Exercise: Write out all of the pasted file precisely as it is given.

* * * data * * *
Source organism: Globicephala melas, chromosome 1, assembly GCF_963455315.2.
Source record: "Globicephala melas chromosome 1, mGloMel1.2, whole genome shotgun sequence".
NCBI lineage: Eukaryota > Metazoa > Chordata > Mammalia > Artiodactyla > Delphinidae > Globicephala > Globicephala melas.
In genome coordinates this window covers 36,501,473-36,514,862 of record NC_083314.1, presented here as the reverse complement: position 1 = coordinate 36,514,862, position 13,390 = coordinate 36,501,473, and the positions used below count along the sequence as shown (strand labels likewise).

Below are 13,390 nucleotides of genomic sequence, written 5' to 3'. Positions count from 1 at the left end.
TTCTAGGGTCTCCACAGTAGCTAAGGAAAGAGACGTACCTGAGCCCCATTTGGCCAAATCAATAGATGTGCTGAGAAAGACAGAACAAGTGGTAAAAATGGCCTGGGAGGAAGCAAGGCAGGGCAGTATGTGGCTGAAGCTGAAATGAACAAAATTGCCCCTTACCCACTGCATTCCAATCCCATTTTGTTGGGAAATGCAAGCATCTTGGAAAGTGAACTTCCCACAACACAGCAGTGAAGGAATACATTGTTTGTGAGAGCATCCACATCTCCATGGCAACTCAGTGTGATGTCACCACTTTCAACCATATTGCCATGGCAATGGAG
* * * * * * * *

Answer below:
Source organism: Globicephala melas, chromosome 1, assembly GCF_963455315.2.
Source record: "Globicephala melas chromosome 1, mGloMel1.2, whole genome shotgun sequence".
NCBI lineage: Eukaryota > Metazoa > Chordata > Mammalia > Artiodactyla > Delphinidae > Globicephala > Globicephala melas.
In genome coordinates this window covers 36,501,473-36,514,862 of record NC_083314.1, presented here as the reverse complement: position 1 = coordinate 36,514,862, position 13,390 = coordinate 36,501,473, and the positions used below count along the sequence as shown (strand labels likewise).

Below are 13,390 nucleotides of genomic sequence, written 5' to 3'. Positions count from 1 at the left end.
TTCTAGGGTCTCCACAGTAGCTAAGGAAAGAGACGTACCTGAGCCCCATTTGGCCAAATCAATAGATGTGCTGAGAAAGACAGAACAAGTGGTAAAAATGGCCTGGGAGGAAGCAAGGCAGGGCAGTATGTGGCTGAAGCTGAAATGAACAAAATTGCCCCTTACCCACTGCATTCCAATCCCATTTTGTTGGGAAATGCAAGCATCTTGGAAAGTGAACTTCCCACAACACAGCAGTGAAGGAATACATTGTTTGTGAGAGCATCCACATCTCCATGGCAACTCAGTGTGATGTCACCACTTTCAACCATATTGCCATGGCAATGGAG